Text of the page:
XS and SWIG both create this glue code in two files - a Perl module and a C wrapper file - and address the following issues:
A Perl scalar argument can be translated to a fundamental C data type such as int, double, or char * (and vice versa) with ease. Dealing with a user-defined structure such as Matrix * or Vector * is trickier. $mat in Figure 18.1 holds a C pointer to a user-defined data type. Both xsubpp and SWIG are equipped with a type-mapping facility, which allows you to write custom code for handling translations between Perl and unfamiliar C data types. You have to know some internal API before you can write typemaps, so we will visit this issue again in Chapter 20.
Perl automatically manages the memory allocated for user-defined variables, while C expects the programmer to spell out everything. This issue is especially important when data crosses the Perl-C interface. Unfortunately, a C function's signature gives no clue about its memory management protocol; it is difficult for humans to divine it, let alone automated tools such as SWIG and XS. Let us assume that the C matrix library stores its data as a series of Vector objects internally (each row is represented as a Vector), and that matrix_get_row returns the Vector corresponding to that row. As you can see, both new_matrix and matrix_get_row return a pointer to an object, but in the first case, the caller is expected to take ownership of the object (delete it when it is no longer required), and in the latter, the matrix library owns the memory. While the extension tools provide certain default choices, you have to be constantly on the watch. You should also ensure that the appropriate function deletes the memory - free, delete, or delete, for objects allocated by malloc or C++'s new or new, respectively.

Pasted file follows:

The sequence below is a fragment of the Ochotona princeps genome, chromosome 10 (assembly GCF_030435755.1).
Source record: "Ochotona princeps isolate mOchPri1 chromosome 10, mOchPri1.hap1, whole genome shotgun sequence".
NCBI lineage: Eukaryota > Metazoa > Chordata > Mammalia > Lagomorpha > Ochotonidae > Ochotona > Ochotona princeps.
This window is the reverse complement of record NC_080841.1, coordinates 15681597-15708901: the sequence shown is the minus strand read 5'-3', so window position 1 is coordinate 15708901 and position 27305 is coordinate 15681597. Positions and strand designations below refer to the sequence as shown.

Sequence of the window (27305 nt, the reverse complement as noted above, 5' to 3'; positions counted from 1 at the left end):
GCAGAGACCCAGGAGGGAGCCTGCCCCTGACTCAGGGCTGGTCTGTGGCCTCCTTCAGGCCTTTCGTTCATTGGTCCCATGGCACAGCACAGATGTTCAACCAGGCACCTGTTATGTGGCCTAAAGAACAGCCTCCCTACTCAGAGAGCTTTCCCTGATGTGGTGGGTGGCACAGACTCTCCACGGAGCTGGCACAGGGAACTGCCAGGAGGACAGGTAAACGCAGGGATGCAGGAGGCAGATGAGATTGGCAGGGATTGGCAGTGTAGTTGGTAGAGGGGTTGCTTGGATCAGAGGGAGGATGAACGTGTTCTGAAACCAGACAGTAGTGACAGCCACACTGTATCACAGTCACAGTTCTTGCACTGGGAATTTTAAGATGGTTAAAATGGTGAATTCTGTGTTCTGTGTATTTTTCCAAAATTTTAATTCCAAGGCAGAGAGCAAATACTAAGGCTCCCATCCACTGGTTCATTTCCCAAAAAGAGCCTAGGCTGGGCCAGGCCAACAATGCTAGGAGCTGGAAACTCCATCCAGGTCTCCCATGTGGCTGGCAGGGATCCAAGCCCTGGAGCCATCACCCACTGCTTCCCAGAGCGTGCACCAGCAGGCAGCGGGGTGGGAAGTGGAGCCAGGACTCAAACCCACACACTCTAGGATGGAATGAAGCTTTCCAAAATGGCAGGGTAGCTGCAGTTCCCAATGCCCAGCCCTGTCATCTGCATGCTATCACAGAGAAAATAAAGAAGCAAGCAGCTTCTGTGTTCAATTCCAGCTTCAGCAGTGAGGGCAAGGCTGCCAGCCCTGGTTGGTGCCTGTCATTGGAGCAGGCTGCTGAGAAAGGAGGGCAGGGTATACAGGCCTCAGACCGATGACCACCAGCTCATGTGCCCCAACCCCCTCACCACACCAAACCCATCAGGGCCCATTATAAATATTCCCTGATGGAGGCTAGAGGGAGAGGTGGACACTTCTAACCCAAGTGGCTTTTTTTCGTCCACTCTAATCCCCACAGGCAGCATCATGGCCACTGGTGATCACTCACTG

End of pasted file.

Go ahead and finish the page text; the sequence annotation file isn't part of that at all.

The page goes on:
A simple call such as
($a,$b,$c) = $mat->get_row(10);
exercises Perl features such as packages, variable number of function arguments, multiple return values from functions, OO notation, the wantarray functionality, and so on. An extension should strive to make a Perl programmer feel at home.